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Ego Has Landed Import

4.6 out of 5 stars 300 customer reviews

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Product Details

  • Audio CD (May 4 1999)
  • Number of Discs: 1
  • Format: Import
  • Label: EMI Music Canada
  • ASIN: B00000IP2X
  • Other Editions: Audio CD  |  Audio Cassette
  • Average Customer Review: 4.6 out of 5 stars 300 customer reviews
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1. Lazy Days
2. Millennium
3. No Regrets
4. Strong
5. Angels
6. Win Some Lose Some
7. Let Me Entertain You
8. Jesus in a Camper Van
9. Old Before I Die
10. Killing Me
11. Man Machine
12. She's The One
13. Karma Killer
14. One Of God's Better People

Product Description

Product Description

Out of print in the U.S.! When Robbie Williams was dismissed from UK boyband Take That in the mid '90s, it was assumed that his career was over. He was not the songwriter or lead vocalist for Take That so many figured that he would head down the same lonesome road as Andrew 'the other guy in Wham' Ridgely. Luckily, Robbie hooked up with songwriter Guy Chambers and created some of the finest Pop/Rock to emerge from the UK since Oasis' sophomore album, (What's The Story) Morning Glory. Miraculously, he became the biggest selling solo artist in UK history and has continued to mesmerize audiences worldwide. The Ego Has Landed was a compilation of tracks taken from Robbie's first two UK albums and was released in countries that hadn't succumbed to Robbie fever. It includes 14 killer tracks including 'Angels', 'Millennium', 'No Regrets', 'Strong', 'She's The One' and many others. EMI.

Robbie Williams was a teenage pop star in the U.K. as a member of Take That (think New Kids on the Block); his first solo album, Life Thru a Lens, tanked--until the single "Angels" was released and became a mega-hit. His follow-up album, I've Been Expecting You, spawned more hits--"Millennium," "Let Me Entertain You"--and, somewhat unexpectedly, transformed Williams from prefab pop star to artist. The Ego Has Landed, his U.S. debut, collects songs from his two prior British releases and lives up to the hype. Though he's still somewhat prefabricated, borrowing wholesale from Oasis (whose Liam Gallagher was an idol of Williams's), George Michael, the Pet Shop Boys (whose Neil Tennant cowrote and sings backup on "No Regrets"), and even Tom Jones, Williams injects plenty of his own personality--brash and bold but rarely bratty. He's a born entertainer, plain and simple--"Let Me Entertain You," which would fit in well on Tommy, is plenty campy but only somewhat tongue-in-cheek, and he makes no apologies for it. The one caveat here is that the album is front-loaded, with all of the hits coming in the first half--but there's also a good chance that you won't mind. --Randy Silver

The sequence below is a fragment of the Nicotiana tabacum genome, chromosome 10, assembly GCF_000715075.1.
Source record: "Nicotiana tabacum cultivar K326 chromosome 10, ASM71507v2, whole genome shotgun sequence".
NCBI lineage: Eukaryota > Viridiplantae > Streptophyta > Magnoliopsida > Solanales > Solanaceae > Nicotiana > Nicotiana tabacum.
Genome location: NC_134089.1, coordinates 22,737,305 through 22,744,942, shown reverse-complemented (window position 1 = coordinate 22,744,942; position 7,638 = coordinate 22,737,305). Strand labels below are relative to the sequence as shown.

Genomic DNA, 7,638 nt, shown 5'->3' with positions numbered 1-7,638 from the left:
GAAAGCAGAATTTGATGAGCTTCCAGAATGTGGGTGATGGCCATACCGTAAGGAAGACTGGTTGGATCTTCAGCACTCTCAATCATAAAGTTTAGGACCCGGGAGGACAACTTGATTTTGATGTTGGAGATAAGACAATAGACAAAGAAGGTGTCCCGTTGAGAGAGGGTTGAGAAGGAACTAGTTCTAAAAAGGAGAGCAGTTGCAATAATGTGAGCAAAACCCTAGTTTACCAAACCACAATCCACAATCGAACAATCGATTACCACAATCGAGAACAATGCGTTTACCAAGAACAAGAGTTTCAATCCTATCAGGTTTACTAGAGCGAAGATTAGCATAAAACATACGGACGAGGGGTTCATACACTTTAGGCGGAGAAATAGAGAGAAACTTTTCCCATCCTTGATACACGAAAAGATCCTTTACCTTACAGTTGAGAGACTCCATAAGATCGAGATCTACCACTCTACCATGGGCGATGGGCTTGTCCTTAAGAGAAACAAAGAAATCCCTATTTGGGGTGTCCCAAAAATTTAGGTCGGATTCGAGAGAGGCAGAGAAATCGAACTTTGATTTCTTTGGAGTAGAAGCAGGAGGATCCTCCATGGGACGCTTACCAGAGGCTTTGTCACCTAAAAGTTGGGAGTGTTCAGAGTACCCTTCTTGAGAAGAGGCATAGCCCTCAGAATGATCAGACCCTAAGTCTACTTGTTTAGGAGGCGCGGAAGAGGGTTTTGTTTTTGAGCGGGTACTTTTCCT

Customer Reviews

Top Customer Reviews

Format: Audio CD
This album, culled from two of Williams' previous British albums, serves an introductory crash-course for Americans who are wondering what the deal is with this international celebrity. The best song on the album is obviously the sweet ballad "Angels," a song which secured Williams' position as a credible boy-band survivor (he was formally part of Take That). However, this album is full of hits: "She's the One" and "One of God's Better People" are two more beautiful ballads; "Man Machine," "Let Me Entertain You," and "Karma Killer" are the ones you blast really loud; "Strong," "Lazy Days," and "Old Before I Die" are the ones you sing along with. The album also includes "Millennium," the video of which includes Williams in various James Bond moments. The whole album is one perfect pop ride. Williams never gets overly personal with his lyrics, but with laugh-out-loud verses that go "I hope I live/to see the day/the Pope gets high," you don't really care. All pop music should sound this good.
Also, this version omits the song "Jesus in a Camper Van," presumably over the legal trouble Williams faced with that song.
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Format: Audio CD